Karin really plays a key role in the expedition – she makes sure we eat great food three times a day. It requires a lot of knowledge and planning to create a functional food plan for an Antarctic expedition. We are eleven persons who eat three times a day for two months. Overall, we are spending around 300 person-days at Wasa plus around 250 person-days in our field camp. This means 1,650 meals to be planned, prepared and cooked.
If something is forgotten, the nearest supermarket is in Cape Town about 4,400 km away. Although we usually say that we’re ”going shopping” when we go out to the food containers in the yard.
The food doesn’t get here by itself either. Dry goods, canned goods, and the freeze-dried food that we eat for lunch in the field have been shipped from Sweden. The transport started in late September by truck from Stockholm to Germany, where all food and equipment were loaded onto a ship to Cape Town. In Cape Town we also ordered additions like frozen and fresh food.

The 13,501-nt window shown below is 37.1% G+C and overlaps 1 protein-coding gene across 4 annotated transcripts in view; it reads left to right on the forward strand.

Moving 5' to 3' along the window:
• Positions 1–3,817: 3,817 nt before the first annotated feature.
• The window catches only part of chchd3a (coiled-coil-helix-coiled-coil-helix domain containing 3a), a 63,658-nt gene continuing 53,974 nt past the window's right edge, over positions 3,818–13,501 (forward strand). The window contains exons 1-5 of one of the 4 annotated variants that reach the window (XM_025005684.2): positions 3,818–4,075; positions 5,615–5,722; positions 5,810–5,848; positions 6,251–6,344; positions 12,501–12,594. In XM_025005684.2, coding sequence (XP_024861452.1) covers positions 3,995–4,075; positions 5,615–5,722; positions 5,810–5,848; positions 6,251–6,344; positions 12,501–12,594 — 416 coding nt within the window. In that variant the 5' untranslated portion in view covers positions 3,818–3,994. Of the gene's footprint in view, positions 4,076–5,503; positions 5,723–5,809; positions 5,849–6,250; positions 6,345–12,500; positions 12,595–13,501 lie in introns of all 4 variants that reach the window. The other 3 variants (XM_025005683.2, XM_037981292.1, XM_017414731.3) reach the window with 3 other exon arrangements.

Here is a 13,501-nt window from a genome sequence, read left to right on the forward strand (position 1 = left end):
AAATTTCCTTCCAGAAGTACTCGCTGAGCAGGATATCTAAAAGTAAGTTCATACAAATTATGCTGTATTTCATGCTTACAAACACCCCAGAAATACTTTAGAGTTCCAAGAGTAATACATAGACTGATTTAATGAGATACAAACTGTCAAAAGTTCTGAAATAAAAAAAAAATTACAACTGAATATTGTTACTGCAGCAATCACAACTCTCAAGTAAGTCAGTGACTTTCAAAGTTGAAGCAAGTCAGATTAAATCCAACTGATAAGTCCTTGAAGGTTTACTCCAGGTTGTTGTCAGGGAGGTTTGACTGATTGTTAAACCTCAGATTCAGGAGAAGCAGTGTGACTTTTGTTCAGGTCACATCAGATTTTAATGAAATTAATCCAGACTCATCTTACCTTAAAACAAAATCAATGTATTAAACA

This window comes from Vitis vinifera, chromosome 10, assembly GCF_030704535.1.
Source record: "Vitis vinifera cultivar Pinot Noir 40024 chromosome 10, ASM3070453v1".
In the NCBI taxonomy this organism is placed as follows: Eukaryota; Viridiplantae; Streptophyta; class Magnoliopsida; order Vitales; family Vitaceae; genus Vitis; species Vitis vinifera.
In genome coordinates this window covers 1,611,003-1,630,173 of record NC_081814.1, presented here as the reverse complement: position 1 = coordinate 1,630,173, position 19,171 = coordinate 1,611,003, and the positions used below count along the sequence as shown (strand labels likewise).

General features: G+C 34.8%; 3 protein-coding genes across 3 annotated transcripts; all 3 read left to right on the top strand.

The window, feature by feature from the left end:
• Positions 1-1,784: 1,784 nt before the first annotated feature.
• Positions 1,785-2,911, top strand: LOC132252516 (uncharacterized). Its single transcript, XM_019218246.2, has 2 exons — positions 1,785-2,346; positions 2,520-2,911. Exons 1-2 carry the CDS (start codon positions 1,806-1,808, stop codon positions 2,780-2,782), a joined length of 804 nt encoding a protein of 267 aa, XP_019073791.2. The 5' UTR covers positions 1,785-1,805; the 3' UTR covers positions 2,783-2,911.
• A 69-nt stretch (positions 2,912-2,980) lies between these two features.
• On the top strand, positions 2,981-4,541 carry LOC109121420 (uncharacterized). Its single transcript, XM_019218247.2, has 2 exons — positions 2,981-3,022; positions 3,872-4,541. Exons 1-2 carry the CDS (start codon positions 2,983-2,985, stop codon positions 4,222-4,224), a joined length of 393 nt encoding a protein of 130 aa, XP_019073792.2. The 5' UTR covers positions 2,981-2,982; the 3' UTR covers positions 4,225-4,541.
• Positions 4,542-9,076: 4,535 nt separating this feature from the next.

Everything was then loaded onto the ship S. A. Agulhas II, operated by the South African Antarctic Program (SANAP). The ship left Cape Town in late November and arrived to the German Neumayer Station the day before Christmas. Karin and the other members of the team transported everything the last 400 kilometers to Wasa. They arrived here at New Year’s.
It took just over three months to get the food here, and that’s still pretty fast considering the station’s extreme remoteness. The option to fly the food here is too expensive and causes unnecessary environmental impact.
In addition to being in charge of the food, Karin also has a key role when it comes to safety. She is our radio communications central and keeps track of our messages when we’re working in the field.
Even if we’re very far away from our own homes and families, in the world’s coldest, windiest and most desolate continent, we’re trying to create ”a home far from home”. The atmosphere is homely and the kitchen is well equipped. We have a washing machine, a dishwasher, and a refrigerator. It really is a lot like an ordinary kitchen at home. The big difference is, in addition to the distance from home, is that all electronic equipment is powered by gas or the solar panels mounted on the main building. We also have two generators, but most of the time we can manage on solar energy only. We only use the generators when the weather is bad.